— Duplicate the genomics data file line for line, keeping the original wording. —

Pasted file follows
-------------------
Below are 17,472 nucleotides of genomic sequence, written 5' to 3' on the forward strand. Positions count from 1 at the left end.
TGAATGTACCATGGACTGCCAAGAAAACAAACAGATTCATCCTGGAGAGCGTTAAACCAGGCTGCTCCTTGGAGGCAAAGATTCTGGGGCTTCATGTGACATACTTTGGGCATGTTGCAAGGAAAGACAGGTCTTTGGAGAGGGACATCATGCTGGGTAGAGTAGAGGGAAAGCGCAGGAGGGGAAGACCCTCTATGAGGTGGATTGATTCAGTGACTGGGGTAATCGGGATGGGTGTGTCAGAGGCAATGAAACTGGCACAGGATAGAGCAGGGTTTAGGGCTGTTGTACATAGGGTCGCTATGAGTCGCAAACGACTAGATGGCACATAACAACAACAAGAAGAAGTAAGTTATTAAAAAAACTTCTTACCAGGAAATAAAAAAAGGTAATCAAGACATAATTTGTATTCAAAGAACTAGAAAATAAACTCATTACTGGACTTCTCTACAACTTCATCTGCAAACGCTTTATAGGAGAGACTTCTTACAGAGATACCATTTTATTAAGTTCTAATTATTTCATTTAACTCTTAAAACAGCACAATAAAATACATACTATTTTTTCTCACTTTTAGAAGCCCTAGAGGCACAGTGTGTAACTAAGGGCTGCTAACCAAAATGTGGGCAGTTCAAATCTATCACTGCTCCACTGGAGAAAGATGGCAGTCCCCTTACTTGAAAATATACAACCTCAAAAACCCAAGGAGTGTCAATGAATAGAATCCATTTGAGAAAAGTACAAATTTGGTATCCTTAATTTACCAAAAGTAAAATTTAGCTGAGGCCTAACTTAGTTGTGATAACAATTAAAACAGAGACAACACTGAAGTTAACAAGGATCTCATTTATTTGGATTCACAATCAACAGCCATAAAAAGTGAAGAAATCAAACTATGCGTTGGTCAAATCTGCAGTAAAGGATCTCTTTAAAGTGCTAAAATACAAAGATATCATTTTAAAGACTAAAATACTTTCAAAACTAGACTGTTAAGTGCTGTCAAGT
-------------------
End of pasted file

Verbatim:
Below are 17,472 nucleotides of genomic sequence, written 5' to 3' on the forward strand. Positions count from 1 at the left end.
TGAATGTACCATGGACTGCCAAGAAAACAAACAGATTCATCCTGGAGAGCGTTAAACCAGGCTGCTCCTTGGAGGCAAAGATTCTGGGGCTTCATGTGACATACTTTGGGCATGTTGCAAGGAAAGACAGGTCTTTGGAGAGGGACATCATGCTGGGTAGAGTAGAGGGAAAGCGCAGGAGGGGAAGACCCTCTATGAGGTGGATTGATTCAGTGACTGGGGTAATCGGGATGGGTGTGTCAGAGGCAATGAAACTGGCACAGGATAGAGCAGGGTTTAGGGCTGTTGTACATAGGGTCGCTATGAGTCGCAAACGACTAGATGGCACATAACAACAACAAGAAGAAGTAAGTTATTAAAAAAACTTCTTACCAGGAAATAAAAAAAGGTAATCAAGACATAATTTGTATTCAAAGAACTAGAAAATAAACTCATTACTGGACTTCTCTACAACTTCATCTGCAAACGCTTTATAGGAGAGACTTCTTACAGAGATACCATTTTATTAAGTTCTAATTATTTCATTTAACTCTTAAAACAGCACAATAAAATACATACTATTTTTTCTCACTTTTAGAAGCCCTAGAGGCACAGTGTGTAACTAAGGGCTGCTAACCAAAATGTGGGCAGTTCAAATCTATCACTGCTCCACTGGAGAAAGATGGCAGTCCCCTTACTTGAAAATATACAACCTCAAAAACCCAAGGAGTGTCAATGAATAGAATCCATTTGAGAAAAGTACAAATTTGGTATCCTTAATTTACCAAAAGTAAAATTTAGCTGAGGCCTAACTTAGTTGTGATAACAATTAAAACAGAGACAACACTGAAGTTAACAAGGATCTCATTTATTTGGATTCACAATCAACAGCCATAAAAAGTGAAGAAATCAAACTATGCGTTGGTCAAATCTGCAGTAAAGGATCTCTTTAAAGTGCTAAAATACAAAGATATCATTTTAAAGACTAAAATACTTTCAAAACTAGACTGTTAAGTGCTGTCAAGT